More Precious than a Crown(9)

By: Carol Marinelli


‘It’s okay.’ Trinity fought to quickly compose herself and smiled into his curious eyes as he patted her cheek. ‘I’m fine.’

Trinity had no choice but to be fine.

She just missed her baby so.

Ached for the time that her daughter had never had.

‘Thanks so much.’ Harry’s mum was back and Trinity handed him to her but the bubble of panic was rising inside her and Trinity truly did not know if she could get through today.

She pressed her bell.

‘Breakfast won’t be a moment.’ The steward smiled.

‘I’d like a bourbon, please,’ Trinity said. ‘A large one.’

A few minutes later the steward returned with two tiny bottles of bourbon and a pussycat smile that told Trinity she was a lush.

Trinity didn’t care.

At least it calmed her enough to get off the plane.

* * *

‘Where the hell is Trinity?’ Donald demanded, as he clicked off his phone. ‘Yvette’s in tears, there’s not a sign of her at the hotel...’

Here we go again! Zahid thought as he felt the pull of the mad Fosters’ vortex. A night out last night with Donald and co. and Zahid was remembering all too well why he chose only minimal contact. Gus had kept insisting that Zahid extend his visit, or come and stay later in the year, and Zahid had reluctantly explained that he would be marrying soon and his time was now to be spent in Ishla.

And now, it would seem, Trinity had gone missing in action again.

Nothing changed.

‘Why don’t I call Dianne and see if there’s an update?’ Zahid suggested, for it was the best man’s duty to keep the groom calm, but he had never seen Donald so tense. He made the call and then gave Donald the news. ‘Your mother’s at the airport and she says Trinity’s plane just landed. As soon as she is through customs, she will take her straight to the hotel and help her to get ready. Call Yvette and tell her that she can stop worrying.’

‘You can never stop worrying when Trinity’s around!’ Donald challenged. ‘I just hope she’s sober.’

It wasn’t Donald’s comment that had a certain disquiet stir in Zahid. It was his reaction to the news that Trinity had landed and that soon he would see her again.

Over the years there had been a few near misses. Zahid, when he had heard Trinity’s plane was delayed, had assumed that this would be another. But that she was in the same country now brought a strange sense of calm—the planets seemed more neatly aligned, the stars just a little less random. They were in the same country and finally, after all this time, they would see each other again.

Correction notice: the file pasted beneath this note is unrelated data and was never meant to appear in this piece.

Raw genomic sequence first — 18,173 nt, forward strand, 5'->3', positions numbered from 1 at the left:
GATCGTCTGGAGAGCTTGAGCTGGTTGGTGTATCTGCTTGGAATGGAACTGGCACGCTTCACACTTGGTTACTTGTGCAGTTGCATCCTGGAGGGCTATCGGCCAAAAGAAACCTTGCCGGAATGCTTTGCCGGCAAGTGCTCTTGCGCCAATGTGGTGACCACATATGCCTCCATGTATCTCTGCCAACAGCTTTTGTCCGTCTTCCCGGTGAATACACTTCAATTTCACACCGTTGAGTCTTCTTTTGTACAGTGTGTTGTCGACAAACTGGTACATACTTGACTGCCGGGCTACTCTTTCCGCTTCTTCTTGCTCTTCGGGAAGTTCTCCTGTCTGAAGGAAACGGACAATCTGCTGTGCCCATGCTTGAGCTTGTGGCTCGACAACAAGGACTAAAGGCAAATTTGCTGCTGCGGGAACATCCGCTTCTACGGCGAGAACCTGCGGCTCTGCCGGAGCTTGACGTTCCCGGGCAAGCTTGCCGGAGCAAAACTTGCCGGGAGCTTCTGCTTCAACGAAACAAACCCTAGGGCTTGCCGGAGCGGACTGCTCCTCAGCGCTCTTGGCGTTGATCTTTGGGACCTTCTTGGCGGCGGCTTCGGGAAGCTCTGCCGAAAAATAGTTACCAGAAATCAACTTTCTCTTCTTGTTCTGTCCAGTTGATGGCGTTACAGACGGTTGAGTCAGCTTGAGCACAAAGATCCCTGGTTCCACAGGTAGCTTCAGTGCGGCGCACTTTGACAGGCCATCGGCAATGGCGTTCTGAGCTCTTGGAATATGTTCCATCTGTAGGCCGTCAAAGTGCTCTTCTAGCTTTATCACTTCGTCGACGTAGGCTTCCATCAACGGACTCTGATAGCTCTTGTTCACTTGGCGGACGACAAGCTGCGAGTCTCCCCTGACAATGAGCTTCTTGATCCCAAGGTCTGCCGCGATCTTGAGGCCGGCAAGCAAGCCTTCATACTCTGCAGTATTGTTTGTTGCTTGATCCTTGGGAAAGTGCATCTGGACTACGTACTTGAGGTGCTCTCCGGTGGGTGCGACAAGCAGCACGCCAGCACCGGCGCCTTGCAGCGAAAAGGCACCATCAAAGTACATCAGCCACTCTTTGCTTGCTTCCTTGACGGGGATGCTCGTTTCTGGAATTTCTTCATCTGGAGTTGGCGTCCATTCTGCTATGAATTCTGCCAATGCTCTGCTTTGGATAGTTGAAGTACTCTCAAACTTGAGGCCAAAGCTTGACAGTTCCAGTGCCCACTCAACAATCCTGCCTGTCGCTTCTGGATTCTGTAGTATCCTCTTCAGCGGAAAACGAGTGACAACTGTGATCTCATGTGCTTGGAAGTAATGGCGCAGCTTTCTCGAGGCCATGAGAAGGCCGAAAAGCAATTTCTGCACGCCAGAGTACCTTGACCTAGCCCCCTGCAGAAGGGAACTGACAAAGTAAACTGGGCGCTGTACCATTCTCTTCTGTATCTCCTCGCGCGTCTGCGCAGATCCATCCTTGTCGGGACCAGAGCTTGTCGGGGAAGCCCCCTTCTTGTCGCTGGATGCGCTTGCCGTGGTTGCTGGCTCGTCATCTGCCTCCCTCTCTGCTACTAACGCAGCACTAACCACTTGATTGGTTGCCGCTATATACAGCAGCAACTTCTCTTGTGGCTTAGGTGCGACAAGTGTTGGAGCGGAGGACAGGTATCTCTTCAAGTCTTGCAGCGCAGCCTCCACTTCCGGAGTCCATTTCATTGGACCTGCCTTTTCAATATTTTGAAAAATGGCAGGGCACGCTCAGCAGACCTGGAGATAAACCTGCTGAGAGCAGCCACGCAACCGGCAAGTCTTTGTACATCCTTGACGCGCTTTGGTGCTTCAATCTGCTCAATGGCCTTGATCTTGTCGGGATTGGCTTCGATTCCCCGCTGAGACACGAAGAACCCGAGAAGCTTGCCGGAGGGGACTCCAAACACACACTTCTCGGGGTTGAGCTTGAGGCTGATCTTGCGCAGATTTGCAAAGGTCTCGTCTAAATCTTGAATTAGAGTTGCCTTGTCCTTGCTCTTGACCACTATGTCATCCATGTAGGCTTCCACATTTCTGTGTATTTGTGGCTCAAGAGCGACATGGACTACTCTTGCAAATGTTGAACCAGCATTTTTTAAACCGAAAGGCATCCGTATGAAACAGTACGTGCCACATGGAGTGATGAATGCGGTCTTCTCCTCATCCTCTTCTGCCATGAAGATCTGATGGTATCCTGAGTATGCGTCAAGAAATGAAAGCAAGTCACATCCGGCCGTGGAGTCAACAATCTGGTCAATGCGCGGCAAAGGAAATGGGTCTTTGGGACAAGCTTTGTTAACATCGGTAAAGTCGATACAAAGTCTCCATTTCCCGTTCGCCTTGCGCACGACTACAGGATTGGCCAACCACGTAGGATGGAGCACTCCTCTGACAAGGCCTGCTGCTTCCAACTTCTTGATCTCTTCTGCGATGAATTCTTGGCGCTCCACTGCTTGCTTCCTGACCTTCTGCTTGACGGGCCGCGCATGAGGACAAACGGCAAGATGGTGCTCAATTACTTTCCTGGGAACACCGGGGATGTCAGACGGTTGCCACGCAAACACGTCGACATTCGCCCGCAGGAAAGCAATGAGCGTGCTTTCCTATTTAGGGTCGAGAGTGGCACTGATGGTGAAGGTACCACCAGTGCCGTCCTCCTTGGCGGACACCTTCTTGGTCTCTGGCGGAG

He wondered if she would be bringing someone and briefly wrestled with the distaste of that thought but then dismissed its significance. It had nothing to do with feelings, Zahid quickly told himself. After all, it was possibly his last weekend in England as a single man and certainly there was unfinished business between them. It was natural to be hoping that she was attending the wedding alone.

* * *

Trinity didn’t have to wait for baggage and she raced out of customs, her heart aflutter. Despite everything, she was looking forward to seeing her mum. Maybe things would be different now, Trinity hoped as her eyes scanned the crowd for Dianne. Maybe her mum would realise just how difficult today was. Maybe...

Her heart lurched in hope as she saw her mum, dressed for the wedding, just minus a hat. Trinity raced over and gave her a hug. ‘I’m so sorry.’

‘Have you been drinking?’ was Dianne’s only response to her daughter’s kiss.

‘I had one bourbon on the plane.’

‘It’s whisky,’ Dianne hissed. ‘You’re in England now. Where the hell have you been?’

‘The plane was delayed.’

‘I don’t want to hear your excuses.’

Trinity could feel her mother’s fingers digging into her arms as they raced to get a taxi and Dianne didn’t let up as they sped to the hotel. ‘Yvette is in tears. She wanted her own sister to be bridesmaid and now you’ve made us look...’ Dianne struggled to contain her temper. It had taken many, many dinners to convince Yvette’s parents to choose Trinity for the role, but a generous helping hand towards the wedding bill had given them leverage and the Fosters had insisted that their voice be heard.

Oh, and so too would Trinity’s voice be heard, Dianne remembered. She just had to tell Trinity that! ‘I’ve told Yvette that you’re going to sing near the end of the night.’

‘Excuse me.’ Trinity’s mouth was agape. ‘I can’t sing.’

‘You’ve got a beautiful voice.’